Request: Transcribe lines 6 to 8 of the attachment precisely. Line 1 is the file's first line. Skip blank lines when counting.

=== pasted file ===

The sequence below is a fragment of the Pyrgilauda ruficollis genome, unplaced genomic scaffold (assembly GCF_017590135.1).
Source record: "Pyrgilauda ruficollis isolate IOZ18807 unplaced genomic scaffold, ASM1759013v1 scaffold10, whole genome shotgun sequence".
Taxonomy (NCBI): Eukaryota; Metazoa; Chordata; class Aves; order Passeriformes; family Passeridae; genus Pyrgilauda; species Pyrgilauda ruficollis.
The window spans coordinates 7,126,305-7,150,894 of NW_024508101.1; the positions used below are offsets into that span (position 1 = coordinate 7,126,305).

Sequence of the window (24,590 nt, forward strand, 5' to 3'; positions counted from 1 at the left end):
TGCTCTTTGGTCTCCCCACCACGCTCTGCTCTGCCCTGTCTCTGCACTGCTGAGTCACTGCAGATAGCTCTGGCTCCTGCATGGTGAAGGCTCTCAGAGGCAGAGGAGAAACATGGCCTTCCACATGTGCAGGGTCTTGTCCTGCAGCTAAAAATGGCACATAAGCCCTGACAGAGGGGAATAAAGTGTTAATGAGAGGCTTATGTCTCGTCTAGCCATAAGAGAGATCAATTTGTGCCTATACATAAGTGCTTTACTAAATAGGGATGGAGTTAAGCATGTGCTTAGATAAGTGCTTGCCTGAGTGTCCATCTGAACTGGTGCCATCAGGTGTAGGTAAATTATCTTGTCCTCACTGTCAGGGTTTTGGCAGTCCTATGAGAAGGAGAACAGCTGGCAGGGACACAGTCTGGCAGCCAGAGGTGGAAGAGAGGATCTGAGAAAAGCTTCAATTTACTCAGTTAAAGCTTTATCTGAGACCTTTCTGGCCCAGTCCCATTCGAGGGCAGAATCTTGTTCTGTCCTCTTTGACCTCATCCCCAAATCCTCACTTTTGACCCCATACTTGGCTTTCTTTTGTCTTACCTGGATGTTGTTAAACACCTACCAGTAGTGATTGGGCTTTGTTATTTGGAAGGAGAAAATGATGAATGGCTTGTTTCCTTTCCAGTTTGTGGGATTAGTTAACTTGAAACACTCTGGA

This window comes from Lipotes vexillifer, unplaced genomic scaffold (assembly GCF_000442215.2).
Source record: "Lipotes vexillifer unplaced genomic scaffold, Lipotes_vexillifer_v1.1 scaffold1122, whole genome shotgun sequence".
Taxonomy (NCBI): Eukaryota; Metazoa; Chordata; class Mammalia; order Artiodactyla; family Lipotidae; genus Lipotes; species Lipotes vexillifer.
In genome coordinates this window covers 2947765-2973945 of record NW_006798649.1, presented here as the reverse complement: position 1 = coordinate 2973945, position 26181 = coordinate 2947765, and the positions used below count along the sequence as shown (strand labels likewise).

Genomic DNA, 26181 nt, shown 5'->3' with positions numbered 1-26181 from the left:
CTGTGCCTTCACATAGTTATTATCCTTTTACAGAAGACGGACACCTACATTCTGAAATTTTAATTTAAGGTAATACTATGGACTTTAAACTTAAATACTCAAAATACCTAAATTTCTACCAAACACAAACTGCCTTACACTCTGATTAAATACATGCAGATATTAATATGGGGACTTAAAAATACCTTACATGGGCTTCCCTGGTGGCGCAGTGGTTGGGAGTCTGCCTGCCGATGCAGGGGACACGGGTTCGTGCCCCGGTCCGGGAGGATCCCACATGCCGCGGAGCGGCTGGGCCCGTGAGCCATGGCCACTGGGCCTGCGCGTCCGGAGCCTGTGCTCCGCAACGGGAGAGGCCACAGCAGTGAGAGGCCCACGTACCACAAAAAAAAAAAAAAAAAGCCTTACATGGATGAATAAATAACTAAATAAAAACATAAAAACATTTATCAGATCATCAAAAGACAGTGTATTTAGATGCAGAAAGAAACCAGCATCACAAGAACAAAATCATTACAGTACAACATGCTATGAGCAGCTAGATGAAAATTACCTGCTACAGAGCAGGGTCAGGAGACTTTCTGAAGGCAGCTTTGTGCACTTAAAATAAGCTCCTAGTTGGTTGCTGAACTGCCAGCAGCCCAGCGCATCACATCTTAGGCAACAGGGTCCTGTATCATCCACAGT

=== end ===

TGCTCTTTGGTCTCCCCACCACGCTCTGCTCTGCCCTGTCTCTGCACTGCTGAGTCACTGCAGATAGCTCTGGCTCCTGCATGGTGAAGGCTCTCAGAGGCAGAGGAGAAACATGGCCTTCCACATGTGCAGGGTCTTGTCCTGCAGCTAAAAATGGCACATAAGCCCTGACAGAGGGGAATAAAGTGTTAATGAGAGGCTTATGTCTCGTCTAGCCATAAGAGAGATCAATTTGTGCCTATACATAAGTGCTTTACTAAATAGGGATGGAGTTAAGCATGTGCTTAGATAAGTGCTTGCCTGAGTGTCCATCTGAACTGGTGCCATCAGGTGTAGGTAAATTATCTTGTCCTCACTGTCAGGGTTTTGGCAGTCCTATGAGAAGGAGAACAGCTGGCAGGGACACAGTCTGGCAGCCAGAGGTGGAAGAGAGGATCTGAGAAAAGCTTCAATTTACTCAGTTAAAGCTTTATCTGAGACCTTTCTGGCCCAGTCCCATTCGAGGGCAGAATCTTGTTCTGTCCTCTTTGACCTCATCCCCAAATCCTCACTTTTGACCCCATACTTGGCTTTCTTTTGTCTTACCTGGATGTTGTTAAACACCTACCAGTAGTGATTGGGCTTTGTTATTTGGAAGGAGAAAATGATGAATGGCTTGTTTCCTTTCCAGTTTGTGGGATTAGTTAACTTGAAACACTCTGGA

This window comes from Lipotes vexillifer, unplaced genomic scaffold (assembly GCF_000442215.2).
Source record: "Lipotes vexillifer unplaced genomic scaffold, Lipotes_vexillifer_v1.1 scaffold1122, whole genome shotgun sequence".